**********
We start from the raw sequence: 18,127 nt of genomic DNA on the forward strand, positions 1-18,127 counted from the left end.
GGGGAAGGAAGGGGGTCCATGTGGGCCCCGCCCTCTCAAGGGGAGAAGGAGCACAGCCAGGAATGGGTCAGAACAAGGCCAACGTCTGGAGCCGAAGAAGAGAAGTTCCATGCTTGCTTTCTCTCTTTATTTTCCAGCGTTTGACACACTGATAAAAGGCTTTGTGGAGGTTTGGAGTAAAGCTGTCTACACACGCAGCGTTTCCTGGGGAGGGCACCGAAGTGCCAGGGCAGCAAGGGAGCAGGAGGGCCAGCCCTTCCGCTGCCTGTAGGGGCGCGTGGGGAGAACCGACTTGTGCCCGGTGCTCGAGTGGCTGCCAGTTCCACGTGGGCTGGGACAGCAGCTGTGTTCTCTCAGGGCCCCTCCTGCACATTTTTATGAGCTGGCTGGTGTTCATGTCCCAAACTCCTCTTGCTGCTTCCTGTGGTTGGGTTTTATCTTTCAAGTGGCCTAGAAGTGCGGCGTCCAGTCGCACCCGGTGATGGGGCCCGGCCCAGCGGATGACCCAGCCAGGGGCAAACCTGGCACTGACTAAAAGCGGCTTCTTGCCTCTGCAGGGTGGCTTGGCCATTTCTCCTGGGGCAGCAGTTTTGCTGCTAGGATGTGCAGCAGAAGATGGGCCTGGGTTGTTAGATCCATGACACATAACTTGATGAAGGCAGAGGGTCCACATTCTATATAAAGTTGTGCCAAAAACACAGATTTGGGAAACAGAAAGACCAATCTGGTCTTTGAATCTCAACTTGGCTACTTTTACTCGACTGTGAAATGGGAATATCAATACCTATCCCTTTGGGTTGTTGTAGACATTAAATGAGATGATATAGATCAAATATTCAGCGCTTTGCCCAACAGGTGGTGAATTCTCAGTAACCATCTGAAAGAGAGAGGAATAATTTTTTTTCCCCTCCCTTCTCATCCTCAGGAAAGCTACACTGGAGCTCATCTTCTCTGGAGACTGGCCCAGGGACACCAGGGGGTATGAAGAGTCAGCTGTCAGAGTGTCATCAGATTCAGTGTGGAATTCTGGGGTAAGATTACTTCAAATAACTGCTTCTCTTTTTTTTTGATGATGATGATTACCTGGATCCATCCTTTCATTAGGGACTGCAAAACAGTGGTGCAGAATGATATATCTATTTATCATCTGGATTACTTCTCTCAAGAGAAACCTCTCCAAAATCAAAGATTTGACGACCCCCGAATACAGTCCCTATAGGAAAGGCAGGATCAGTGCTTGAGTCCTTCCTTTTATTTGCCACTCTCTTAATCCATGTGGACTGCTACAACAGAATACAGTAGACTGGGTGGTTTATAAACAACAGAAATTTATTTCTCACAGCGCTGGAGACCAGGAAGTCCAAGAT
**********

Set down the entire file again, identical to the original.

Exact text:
We start from the raw sequence: 18,127 nt of genomic DNA on the forward strand, positions 1-18,127 counted from the left end.
GGGGAAGGAAGGGGGTCCATGTGGGCCCCGCCCTCTCAAGGGGAGAAGGAGCACAGCCAGGAATGGGTCAGAACAAGGCCAACGTCTGGAGCCGAAGAAGAGAAGTTCCATGCTTGCTTTCTCTCTTTATTTTCCAGCGTTTGACACACTGATAAAAGGCTTTGTGGAGGTTTGGAGTAAAGCTGTCTACACACGCAGCGTTTCCTGGGGAGGGCACCGAAGTGCCAGGGCAGCAAGGGAGCAGGAGGGCCAGCCCTTCCGCTGCCTGTAGGGGCGCGTGGGGAGAACCGACTTGTGCCCGGTGCTCGAGTGGCTGCCAGTTCCACGTGGGCTGGGACAGCAGCTGTGTTCTCTCAGGGCCCCTCCTGCACATTTTTATGAGCTGGCTGGTGTTCATGTCCCAAACTCCTCTTGCTGCTTCCTGTGGTTGGGTTTTATCTTTCAAGTGGCCTAGAAGTGCGGCGTCCAGTCGCACCCGGTGATGGGGCCCGGCCCAGCGGATGACCCAGCCAGGGGCAAACCTGGCACTGACTAAAAGCGGCTTCTTGCCTCTGCAGGGTGGCTTGGCCATTTCTCCTGGGGCAGCAGTTTTGCTGCTAGGATGTGCAGCAGAAGATGGGCCTGGGTTGTTAGATCCATGACACATAACTTGATGAAGGCAGAGGGTCCACATTCTATATAAAGTTGTGCCAAAAACACAGATTTGGGAAACAGAAAGACCAATCTGGTCTTTGAATCTCAACTTGGCTACTTTTACTCGACTGTGAAATGGGAATATCAATACCTATCCCTTTGGGTTGTTGTAGACATTAAATGAGATGATATAGATCAAATATTCAGCGCTTTGCCCAACAGGTGGTGAATTCTCAGTAACCATCTGAAAGAGAGAGGAATAATTTTTTTTCCCCTCCCTTCTCATCCTCAGGAAAGCTACACTGGAGCTCATCTTCTCTGGAGACTGGCCCAGGGACACCAGGGGGTATGAAGAGTCAGCTGTCAGAGTGTCATCAGATTCAGTGTGGAATTCTGGGGTAAGATTACTTCAAATAACTGCTTCTCTTTTTTTTTGATGATGATGATTACCTGGATCCATCCTTTCATTAGGGACTGCAAAACAGTGGTGCAGAATGATATATCTATTTATCATCTGGATTACTTCTCTCAAGAGAAACCTCTCCAAAATCAAAGATTTGACGACCCCCGAATACAGTCCCTATAGGAAAGGCAGGATCAGTGCTTGAGTCCTTCCTTTTATTTGCCACTCTCTTAATCCATGTGGACTGCTACAACAGAATACAGTAGACTGGGTGGTTTATAAACAACAGAAATTTATTTCTCACAGCGCTGGAGACCAGGAAGTCCAAGAT